Eliminating flights is the latest move by the airlines in a cost-cutting drive that also has led to ticket prices climbing 10 times this year and new fees, from charges for checking extra bags to changing itineraries.
Some travelers have no choices, but it is not for lack of trying by city and state officials. After Hagerstown briefly lost its eligibility for a government program called the Essential Air Service last year, Maryland’s Congressional delegation helped win an extension that allowed Hagerstown, as well as Lancaster, Pa., and Brookings, S.D., to remain in the program until Sept. 30.
The Essential Air Service program was created in 1978, when the airline industry was deregulated, to ensure that communities in rural and remote areas would be linked to the nation’s air system.
Under the program, the government provides subsidies of about $100 million a year to the airlines, resulting in service to 102 communities.
But the subsidies have not risen fast enough to cover the jump in jet fuel costs, and passengers have resisted paying higher prices for plane tickets, prompting carriers to pull out of a number of cities, including Hagerstown.
Now, some lawmakers are pushing for more money for the air service program as part of a broader funding bill for the Federal Aviation Administration that is before the Senate. The House passed the measure last year.
Even with the longer runway, and the federal subsidy, Hagerstown has not been able to persuade another carrier to take the place of Air Midwest, which discontinued its two daily flights to Pittsburgh last fall.
Ms. Motz says that is now unlikely to happen before the extension expires, given the time an airline needs to start new service. “With airlines going out of business and capacity being reduced, it is very difficult,” she said.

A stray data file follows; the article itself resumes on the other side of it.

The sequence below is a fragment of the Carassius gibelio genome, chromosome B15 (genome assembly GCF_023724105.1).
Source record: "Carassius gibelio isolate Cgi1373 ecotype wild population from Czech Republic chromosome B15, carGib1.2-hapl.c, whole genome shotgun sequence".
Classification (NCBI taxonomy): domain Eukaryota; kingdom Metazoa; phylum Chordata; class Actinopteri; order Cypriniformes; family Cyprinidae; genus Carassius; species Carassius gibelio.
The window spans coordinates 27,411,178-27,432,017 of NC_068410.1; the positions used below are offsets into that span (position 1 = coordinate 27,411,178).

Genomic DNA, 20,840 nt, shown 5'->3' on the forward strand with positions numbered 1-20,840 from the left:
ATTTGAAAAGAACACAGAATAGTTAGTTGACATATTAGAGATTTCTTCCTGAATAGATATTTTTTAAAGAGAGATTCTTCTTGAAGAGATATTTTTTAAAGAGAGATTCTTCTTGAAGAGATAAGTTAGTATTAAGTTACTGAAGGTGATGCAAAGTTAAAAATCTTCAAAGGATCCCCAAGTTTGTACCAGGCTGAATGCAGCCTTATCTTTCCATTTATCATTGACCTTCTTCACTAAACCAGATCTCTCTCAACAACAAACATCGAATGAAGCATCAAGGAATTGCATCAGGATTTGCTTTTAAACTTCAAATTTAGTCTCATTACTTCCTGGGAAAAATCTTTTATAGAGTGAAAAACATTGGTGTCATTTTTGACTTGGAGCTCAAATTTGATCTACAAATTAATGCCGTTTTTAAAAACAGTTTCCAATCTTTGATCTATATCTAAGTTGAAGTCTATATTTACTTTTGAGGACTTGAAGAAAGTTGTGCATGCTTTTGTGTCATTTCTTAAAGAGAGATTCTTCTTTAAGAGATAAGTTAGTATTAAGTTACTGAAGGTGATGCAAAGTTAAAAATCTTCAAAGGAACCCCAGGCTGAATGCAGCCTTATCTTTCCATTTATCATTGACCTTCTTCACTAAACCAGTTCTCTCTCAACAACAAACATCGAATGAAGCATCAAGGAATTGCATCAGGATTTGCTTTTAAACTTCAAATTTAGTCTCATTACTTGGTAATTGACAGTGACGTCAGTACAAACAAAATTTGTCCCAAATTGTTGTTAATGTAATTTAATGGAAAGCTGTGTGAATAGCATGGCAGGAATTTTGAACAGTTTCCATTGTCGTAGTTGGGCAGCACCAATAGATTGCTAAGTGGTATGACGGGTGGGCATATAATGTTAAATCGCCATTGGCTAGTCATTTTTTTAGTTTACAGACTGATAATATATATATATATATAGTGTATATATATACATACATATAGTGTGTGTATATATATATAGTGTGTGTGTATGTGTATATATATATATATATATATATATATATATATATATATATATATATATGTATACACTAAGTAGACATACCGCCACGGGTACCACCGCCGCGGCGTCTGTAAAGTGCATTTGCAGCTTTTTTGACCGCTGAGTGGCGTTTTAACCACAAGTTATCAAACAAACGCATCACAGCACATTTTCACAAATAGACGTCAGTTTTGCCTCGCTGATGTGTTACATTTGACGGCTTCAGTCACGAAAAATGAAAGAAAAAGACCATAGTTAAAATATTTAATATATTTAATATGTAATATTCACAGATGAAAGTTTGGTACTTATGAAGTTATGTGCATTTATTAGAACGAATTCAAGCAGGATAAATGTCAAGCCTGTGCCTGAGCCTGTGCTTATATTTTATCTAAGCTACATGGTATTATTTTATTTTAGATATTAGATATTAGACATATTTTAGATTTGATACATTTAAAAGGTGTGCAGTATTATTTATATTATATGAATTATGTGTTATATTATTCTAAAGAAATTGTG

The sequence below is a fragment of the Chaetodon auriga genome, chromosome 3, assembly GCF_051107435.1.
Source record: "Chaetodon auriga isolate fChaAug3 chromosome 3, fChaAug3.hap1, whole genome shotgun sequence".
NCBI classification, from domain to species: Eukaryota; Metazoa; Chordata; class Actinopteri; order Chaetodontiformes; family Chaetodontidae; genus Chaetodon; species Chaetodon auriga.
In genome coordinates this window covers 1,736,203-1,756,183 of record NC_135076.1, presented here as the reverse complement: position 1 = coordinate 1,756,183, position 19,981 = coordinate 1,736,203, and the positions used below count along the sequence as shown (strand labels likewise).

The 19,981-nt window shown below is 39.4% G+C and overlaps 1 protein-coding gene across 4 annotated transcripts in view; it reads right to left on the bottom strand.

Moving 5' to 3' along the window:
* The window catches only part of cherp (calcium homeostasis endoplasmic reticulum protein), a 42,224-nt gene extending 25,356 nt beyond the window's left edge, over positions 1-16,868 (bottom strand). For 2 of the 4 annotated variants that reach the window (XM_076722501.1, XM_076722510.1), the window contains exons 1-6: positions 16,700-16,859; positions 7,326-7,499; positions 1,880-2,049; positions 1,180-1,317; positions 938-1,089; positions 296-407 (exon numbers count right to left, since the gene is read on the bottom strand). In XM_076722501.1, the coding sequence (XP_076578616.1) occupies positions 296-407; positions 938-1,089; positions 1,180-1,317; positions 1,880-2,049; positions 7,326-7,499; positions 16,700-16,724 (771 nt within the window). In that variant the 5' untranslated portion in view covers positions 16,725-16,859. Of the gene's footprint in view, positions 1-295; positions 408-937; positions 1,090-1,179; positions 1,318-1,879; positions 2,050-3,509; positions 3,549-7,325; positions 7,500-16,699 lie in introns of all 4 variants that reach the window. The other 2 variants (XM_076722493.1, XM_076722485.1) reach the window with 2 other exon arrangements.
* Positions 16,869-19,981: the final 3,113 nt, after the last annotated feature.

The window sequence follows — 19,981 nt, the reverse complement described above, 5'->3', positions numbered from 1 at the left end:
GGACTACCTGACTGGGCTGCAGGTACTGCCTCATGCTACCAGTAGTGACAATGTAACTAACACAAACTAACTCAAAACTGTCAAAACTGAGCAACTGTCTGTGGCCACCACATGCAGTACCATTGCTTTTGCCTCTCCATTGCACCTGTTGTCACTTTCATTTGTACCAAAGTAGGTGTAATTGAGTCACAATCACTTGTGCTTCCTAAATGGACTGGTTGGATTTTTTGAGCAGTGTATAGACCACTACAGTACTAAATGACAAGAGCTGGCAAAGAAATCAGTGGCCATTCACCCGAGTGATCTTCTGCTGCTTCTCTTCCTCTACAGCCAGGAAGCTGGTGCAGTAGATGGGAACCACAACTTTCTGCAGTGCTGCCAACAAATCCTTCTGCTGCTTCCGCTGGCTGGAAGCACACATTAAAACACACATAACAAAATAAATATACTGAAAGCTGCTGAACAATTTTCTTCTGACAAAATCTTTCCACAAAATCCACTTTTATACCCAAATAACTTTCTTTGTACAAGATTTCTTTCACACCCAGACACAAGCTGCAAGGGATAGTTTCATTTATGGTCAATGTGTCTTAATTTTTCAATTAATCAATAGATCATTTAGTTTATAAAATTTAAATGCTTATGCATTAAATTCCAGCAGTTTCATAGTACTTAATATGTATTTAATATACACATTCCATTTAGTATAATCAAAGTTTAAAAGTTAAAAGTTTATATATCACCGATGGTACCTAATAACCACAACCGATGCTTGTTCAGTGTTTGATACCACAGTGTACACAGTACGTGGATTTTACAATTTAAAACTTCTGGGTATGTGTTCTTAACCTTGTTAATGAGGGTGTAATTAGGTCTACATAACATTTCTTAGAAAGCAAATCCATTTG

Lacking flights, Hagerstown residents must drive an hour and a half to Baltimore-Washington International Airport, or face even longer trips to Washington’s two airports.
Without passenger service, the airport’s revenue comes primarily from military and private aviation.
“We would love to have service here, especially since there have been millions of dollars in improvements,” said Lewis Metzner, a city council member.
Plattsburgh, N.Y., is also hoping to get more flights. And it has more than just a longer runway — it has a brand new airport, built on a former air force base.
The airport offers three flights a day on a nine-seat Cessna to Boston, via Cape Air, as well as three flights a week to North Carolina on Myrtle Beach DirectAir and four weekly flights to Fort Lauderdale and Orlando on Allegiant, a low-fare carrier.
Plattsburgh had a daily flight to Albany under CommutAir, a commuter carrier linked to Continental Airlines that operated 19-seat aircraft. But CommutAir discontinued service to Plattsburgh last year, before the airport moved to its new location.
Now, the town’s only current connection to a major airline is through Cape Air, which has partnership arrangements with Continental and JetBlue.
Cape Air service is provided under an Essential Air Service contract that gives Cape Air with a subsidy of $650 a flight, or about $73 a passenger for a trip that costs $94 one-way, said Christopher D. Kreig, the airport’s manager.
But the subsidies have not ensured stability. Cape Air is the third airline in a year to hold the contract. After CommutAir pulled out, Big Sky Airlines served Plattsburgh for just seven weeks, leaving in January, when the airline dropped service to East Coast airports.
However, Myrtle Beach and Allegiant came in without government assistance, attracted in part by the airport’s proximity to Canada, which Plattsburgh emphasizes in its marketing campaign.
Mr. Kreig acknowledges the service is an odd mix for Plattsburgh’s passengers.
But Mr. Mann, the industry consultant, sees only one way that small cities like Plattsburgh can attract new business — and it is probably one that passengers will not like. “You can profitably fly small airplanes only if the people on them pay very high prices,” he said.
Mary M. Chapman contributed reporting.